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NAAF affirms ‘living holy & clean in 2015’

PHILADELPHIA (BP) — Christians can lead holy lives by the same power the Apostle Paul called on in his struggle between the flesh and the Spirit recorded in Romans 7, immediate past Southern Baptist Convention President Fred Luter told worshippers at a Philadelphia gathering of black Southern Baptist pastors and leaders.

“The reason Southern Baptists … I am convinced that we can win this battle is because of this fact. You’re not fighting this battle on your own. You’re not fighting this battle under your own strength,” Luter said in the Sept. 30 keynote sermon of the National African American Fellowship Kingdom Symposium at Nazarene Baptist Church. “The reason we can win this battle … is because of the Jesus that’s in you, because of the power of Christ that is in you.”

Luter’s sermon, “The Super Bowl for Your Soul,” capped presentations by seven other pastors and denominational leaders at the event hosted by NAAF president and Nazarene Baptist Church Pastor K. Marshall Williams Sept. 29–30 at the church in the historic Germantown community. “Living Holy and Clean in 2015: What shall we say to these things?” was the symposium theme.

“The enemy is after your mind, your marriage, your children, your finances, your ministry 60 seconds of every minute, 60 minutes of every hour, 24 hours of every day, seven days of every week, four weeks of every month, 12 months of every year,” Luter said in his rhythmic rhetorical style. “Our adversary, our enemy is doing all that he can, using every tool at his disposal, using every weapon at his disposal, using every tactic at his disposal, using every temptation at his disposal, to get the sons and daughters of God to fall, to get the sons and daughters of God to mess up, to get the sons and daughters of God to not live holy and not lead a clean life.”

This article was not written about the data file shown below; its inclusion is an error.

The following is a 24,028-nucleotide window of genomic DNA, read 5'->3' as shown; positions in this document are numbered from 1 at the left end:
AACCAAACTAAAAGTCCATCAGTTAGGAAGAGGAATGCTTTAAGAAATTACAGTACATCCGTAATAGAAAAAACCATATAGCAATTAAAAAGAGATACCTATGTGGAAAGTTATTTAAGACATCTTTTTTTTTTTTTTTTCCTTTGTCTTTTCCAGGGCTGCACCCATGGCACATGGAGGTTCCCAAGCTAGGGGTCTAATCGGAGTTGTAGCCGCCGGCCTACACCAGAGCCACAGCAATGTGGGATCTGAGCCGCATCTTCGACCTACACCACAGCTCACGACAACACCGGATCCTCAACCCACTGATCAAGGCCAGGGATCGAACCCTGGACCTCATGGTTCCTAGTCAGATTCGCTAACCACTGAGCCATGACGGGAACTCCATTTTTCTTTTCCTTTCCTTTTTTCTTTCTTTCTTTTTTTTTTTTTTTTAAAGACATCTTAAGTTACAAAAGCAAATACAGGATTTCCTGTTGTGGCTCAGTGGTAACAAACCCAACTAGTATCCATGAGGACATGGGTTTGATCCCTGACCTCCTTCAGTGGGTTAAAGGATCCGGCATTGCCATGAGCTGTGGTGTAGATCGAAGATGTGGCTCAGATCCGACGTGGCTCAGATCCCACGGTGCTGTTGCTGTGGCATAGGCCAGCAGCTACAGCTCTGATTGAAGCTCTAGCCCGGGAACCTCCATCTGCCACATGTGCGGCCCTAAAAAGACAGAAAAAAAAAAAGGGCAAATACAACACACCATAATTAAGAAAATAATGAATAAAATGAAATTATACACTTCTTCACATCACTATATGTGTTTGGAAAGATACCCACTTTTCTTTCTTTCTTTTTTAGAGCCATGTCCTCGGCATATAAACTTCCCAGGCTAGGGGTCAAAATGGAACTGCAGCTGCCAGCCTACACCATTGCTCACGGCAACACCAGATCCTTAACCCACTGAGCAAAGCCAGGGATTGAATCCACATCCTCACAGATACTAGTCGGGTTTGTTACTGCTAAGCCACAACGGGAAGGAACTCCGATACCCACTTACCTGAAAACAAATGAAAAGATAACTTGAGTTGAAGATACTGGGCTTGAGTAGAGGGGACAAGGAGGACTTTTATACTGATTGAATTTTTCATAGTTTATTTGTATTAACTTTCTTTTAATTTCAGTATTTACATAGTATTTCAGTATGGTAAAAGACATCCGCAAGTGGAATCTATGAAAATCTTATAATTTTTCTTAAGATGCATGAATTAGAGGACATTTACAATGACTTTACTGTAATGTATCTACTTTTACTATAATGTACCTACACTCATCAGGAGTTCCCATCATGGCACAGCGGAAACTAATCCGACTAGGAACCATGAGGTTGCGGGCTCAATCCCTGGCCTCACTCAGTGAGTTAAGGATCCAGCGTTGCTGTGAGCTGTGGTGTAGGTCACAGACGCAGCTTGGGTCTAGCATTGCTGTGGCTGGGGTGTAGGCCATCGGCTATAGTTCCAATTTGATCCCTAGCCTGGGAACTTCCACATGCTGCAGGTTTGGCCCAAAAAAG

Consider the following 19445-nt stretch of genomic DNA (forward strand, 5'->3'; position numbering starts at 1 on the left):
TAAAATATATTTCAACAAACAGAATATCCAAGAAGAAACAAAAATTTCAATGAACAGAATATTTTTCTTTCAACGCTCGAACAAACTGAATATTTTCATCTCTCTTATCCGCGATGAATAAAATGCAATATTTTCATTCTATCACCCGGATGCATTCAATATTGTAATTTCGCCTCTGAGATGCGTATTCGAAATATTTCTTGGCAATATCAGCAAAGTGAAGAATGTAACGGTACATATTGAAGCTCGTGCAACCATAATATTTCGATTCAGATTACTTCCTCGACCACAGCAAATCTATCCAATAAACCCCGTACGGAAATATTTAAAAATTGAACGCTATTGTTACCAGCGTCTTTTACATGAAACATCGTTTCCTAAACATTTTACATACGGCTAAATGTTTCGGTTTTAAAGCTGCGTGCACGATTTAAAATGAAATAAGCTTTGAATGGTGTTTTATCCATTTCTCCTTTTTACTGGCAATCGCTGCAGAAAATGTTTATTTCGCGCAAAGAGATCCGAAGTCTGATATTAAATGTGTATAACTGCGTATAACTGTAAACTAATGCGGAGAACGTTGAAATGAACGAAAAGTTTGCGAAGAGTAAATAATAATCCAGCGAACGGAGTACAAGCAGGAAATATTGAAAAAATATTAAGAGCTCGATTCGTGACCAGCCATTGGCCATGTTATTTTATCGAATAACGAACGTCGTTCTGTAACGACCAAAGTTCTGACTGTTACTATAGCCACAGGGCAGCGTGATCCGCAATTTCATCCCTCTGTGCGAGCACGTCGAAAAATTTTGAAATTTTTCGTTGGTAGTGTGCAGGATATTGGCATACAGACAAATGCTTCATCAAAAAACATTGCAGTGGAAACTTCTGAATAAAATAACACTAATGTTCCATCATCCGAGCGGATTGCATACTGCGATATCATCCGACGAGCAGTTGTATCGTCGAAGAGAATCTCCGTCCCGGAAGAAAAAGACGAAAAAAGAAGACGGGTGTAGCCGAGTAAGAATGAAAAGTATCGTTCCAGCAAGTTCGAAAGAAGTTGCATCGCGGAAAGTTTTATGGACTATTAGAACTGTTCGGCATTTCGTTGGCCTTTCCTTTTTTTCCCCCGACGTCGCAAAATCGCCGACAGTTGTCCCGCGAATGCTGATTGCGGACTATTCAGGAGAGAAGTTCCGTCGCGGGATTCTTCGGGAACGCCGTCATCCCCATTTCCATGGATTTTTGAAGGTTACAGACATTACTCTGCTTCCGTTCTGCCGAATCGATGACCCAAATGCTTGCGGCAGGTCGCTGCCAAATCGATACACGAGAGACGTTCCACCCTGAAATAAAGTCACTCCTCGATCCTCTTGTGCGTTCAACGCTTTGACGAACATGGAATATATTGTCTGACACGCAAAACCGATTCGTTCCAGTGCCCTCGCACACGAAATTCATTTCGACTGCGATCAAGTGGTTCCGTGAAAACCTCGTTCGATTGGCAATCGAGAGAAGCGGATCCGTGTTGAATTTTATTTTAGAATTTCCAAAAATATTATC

Luter stood on Romans 7:15-25, likening Paul’s struggle and that of other believers to the Super Bowl, urging Christians to read their playbook the Bible and follow its rules.

“That’s how we’re going to win this … Super Bowl for our soul, because the same Jesus … that was with the Apostle Paul is the same Jesus … that’s with you,” Luter told some 200 worshippers. “That’s why we need to read our playbook, that’s why we need to rely on our playbook, because our playbook reminds us that Jesus is with us. He’s with us during this battle.”

Luter pointed out four spiritual truths to encourage worshippers. The true battle is between God and Satan; Christians must follow the Word of God while going through the battle; Christians must pray during the battle and finally, Christians must rely on the power of the Holy Spirit in the battle.

The worship service was multi-ethnic, incorporating a solo by Valery Dimov of Ukranian Baptist Church in Philadelphia; the Haitian Evangelical Baptist Church Choir which sang selections in French; and the Nazarene Baptist Church Mass Choir, which included Negro spirituals in its repertoire.